My son entered a fishing competition with some friends earlier this month. Four boys and two moms got up early and were on Lake Lanier with the captain of our boat. No fish. Instead, God’s beauty, an adventure, and a free fishing rod that has been used since to catch fish in our well-stocked neighborhood pond. Smiles all around.

© 2017 by Oaks Ministries. All rights reserved.

2 Responses

  1. So many things to say here. 1st, I’m sorry for people needlessly judging you! 2nd, I’m thankful with you that negative words spoken to us or about us, although hurtful, lose their power when God’s approval of us is all we need and Christ’s death made us fully accepted (justified) by Him! Recently, I was falsely accused. While this older woman ranted, all I could think of was Christ being falsely accused for what we in fact had done! 3rd, Thanks for the reminder to examine and clean our hearts more than our homes! Matt. 7:1-5 shows that the command to “Judge not, that you be not judged” is in the context of our own hypocrisy: “For with the judgment you pronounce you will be judged, and with the measure you use it will be measured to you. Why do you see the speck that is in your brother’s eye, but do not notice the log that is in your own eye? . . . You hypocrite, first take the log out of your own eye, and then you will see clearly to take the speck out of your brother’s eye.” 4th, I love how you keep your home!! 5th, People will remember that they were welcomed and feel at ease to be themselves if we ourselves push away perfectionism and performance! (Although I think more women worry more about their own home than evaluate another’s.) We clean to bless, not impress. Thank you for being such a welcoming person! 6th, (and sorry to carry on so long . . . ) I’m GEEKED that your son has a near-by place to fish! 🙂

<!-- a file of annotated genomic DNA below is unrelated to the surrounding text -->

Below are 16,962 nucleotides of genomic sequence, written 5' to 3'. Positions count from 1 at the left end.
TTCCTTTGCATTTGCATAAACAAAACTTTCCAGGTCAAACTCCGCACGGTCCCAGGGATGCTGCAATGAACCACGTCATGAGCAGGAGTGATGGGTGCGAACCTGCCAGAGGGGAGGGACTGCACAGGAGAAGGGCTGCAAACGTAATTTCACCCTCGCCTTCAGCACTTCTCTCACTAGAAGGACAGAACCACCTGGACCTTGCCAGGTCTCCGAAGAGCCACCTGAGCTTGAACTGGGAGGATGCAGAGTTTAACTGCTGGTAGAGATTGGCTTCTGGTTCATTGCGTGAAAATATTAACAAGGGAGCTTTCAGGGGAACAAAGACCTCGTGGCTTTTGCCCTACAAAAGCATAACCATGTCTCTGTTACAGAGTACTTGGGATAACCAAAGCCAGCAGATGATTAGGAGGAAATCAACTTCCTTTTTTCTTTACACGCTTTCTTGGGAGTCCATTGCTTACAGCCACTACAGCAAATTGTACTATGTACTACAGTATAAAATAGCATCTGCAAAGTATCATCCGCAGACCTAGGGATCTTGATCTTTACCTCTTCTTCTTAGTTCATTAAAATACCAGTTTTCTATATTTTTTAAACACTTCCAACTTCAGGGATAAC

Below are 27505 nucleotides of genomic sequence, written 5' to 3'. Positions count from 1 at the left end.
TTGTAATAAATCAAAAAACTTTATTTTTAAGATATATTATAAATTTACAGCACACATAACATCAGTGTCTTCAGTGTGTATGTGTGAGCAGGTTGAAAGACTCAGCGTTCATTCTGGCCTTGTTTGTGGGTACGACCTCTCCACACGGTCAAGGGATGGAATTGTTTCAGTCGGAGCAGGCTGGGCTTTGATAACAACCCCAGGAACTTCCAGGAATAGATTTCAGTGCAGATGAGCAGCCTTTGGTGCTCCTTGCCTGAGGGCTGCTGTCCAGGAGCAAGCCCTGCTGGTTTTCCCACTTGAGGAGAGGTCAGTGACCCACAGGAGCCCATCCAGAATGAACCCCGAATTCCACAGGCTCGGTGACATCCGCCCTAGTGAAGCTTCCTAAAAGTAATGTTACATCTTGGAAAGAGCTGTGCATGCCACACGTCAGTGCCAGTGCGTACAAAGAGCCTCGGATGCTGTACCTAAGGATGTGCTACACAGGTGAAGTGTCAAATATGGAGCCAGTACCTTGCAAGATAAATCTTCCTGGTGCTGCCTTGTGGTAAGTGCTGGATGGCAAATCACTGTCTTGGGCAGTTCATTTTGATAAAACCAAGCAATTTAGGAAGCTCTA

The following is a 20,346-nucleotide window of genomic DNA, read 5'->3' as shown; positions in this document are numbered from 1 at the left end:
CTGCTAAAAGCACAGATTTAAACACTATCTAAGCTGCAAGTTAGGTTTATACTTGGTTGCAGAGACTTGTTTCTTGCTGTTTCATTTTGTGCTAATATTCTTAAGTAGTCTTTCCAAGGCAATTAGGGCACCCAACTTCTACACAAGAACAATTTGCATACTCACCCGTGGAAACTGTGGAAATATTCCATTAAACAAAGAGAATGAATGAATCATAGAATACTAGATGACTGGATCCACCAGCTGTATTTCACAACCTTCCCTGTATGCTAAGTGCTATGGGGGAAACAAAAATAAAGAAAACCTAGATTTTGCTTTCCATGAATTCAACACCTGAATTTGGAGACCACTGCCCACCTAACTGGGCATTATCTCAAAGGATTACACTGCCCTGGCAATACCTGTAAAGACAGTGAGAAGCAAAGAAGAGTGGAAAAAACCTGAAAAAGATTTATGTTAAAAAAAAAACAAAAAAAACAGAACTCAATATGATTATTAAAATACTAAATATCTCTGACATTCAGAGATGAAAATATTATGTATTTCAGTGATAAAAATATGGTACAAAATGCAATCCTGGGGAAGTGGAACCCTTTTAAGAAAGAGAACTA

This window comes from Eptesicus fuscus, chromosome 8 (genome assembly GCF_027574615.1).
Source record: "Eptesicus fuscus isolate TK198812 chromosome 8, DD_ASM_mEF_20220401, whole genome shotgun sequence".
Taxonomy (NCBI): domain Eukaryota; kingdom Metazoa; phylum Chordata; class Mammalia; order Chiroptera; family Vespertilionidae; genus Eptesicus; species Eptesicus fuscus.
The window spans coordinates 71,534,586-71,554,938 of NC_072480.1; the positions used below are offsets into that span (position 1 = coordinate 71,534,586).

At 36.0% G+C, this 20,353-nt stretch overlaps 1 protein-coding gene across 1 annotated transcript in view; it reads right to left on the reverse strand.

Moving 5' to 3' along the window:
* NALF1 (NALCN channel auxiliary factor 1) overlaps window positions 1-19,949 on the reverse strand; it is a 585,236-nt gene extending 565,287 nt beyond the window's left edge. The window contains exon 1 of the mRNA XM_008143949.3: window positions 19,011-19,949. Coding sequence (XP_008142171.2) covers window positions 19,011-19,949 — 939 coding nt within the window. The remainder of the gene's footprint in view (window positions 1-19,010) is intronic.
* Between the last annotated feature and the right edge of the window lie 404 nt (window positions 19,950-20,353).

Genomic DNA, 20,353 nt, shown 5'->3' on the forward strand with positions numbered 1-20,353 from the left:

1. Wow, thanks for taking the time to respond with such a thorough list! I am glad you were reminded about the importance of keeping our hearts clean above all, as that is the focus of the post. In the end, we have all needlessly judged each other…so sad, but true. I want it gone from my own heart and gone from society. Where do we earn the right to be so brutal on others when we ourselves are so mistake-ridden? May God do His work to cleanse my heart of such things.

Leave a Reply

Your email address will not be published. Required fields are marked *

Planting and Watering

I planted, Apollos watered, but God was causing the growth. So then neither the one who plants nor the one who waters is anything, but God who causes growth.

1 Corinthians 3:6

Search this site

Subscribe via Email

Recent Blog Posts